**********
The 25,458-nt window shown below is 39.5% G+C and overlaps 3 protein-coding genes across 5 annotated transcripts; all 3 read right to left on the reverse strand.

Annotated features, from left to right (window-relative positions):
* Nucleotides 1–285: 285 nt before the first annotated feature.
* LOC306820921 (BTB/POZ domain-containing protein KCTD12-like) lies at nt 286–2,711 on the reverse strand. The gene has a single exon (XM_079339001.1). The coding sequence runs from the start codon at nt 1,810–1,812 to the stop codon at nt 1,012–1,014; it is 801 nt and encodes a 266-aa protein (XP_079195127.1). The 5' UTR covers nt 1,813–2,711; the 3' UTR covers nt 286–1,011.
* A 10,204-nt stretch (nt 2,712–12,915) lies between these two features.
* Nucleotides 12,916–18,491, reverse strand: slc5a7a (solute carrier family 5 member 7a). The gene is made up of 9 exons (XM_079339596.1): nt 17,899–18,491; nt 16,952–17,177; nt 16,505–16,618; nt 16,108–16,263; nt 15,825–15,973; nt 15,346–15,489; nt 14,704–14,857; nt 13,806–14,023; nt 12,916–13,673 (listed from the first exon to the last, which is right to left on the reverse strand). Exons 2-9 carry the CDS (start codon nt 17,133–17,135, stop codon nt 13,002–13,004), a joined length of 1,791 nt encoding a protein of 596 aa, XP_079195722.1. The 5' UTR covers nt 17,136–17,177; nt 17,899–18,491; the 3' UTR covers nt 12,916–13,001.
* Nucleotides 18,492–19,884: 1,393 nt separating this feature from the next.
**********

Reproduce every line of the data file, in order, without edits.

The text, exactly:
The 25,458-nt window shown below is 39.5% G+C and overlaps 3 protein-coding genes across 5 annotated transcripts; all 3 read right to left on the reverse strand.

Annotated features, from left to right (window-relative positions):
* Nucleotides 1–285: 285 nt before the first annotated feature.
* LOC306820921 (BTB/POZ domain-containing protein KCTD12-like) lies at nt 286–2,711 on the reverse strand. The gene has a single exon (XM_079339001.1). The coding sequence runs from the start codon at nt 1,810–1,812 to the stop codon at nt 1,012–1,014; it is 801 nt and encodes a 266-aa protein (XP_079195127.1). The 5' UTR covers nt 1,813–2,711; the 3' UTR covers nt 286–1,011.
* A 10,204-nt stretch (nt 2,712–12,915) lies between these two features.
* Nucleotides 12,916–18,491, reverse strand: slc5a7a (solute carrier family 5 member 7a). The gene is made up of 9 exons (XM_079339596.1): nt 17,899–18,491; nt 16,952–17,177; nt 16,505–16,618; nt 16,108–16,263; nt 15,825–15,973; nt 15,346–15,489; nt 14,704–14,857; nt 13,806–14,023; nt 12,916–13,673 (listed from the first exon to the last, which is right to left on the reverse strand). Exons 2-9 carry the CDS (start codon nt 17,133–17,135, stop codon nt 13,002–13,004), a joined length of 1,791 nt encoding a protein of 596 aa, XP_079195722.1. The 5' UTR covers nt 17,136–17,177; nt 17,899–18,491; the 3' UTR covers nt 12,916–13,001.
* Nucleotides 18,492–19,884: 1,393 nt separating this feature from the next.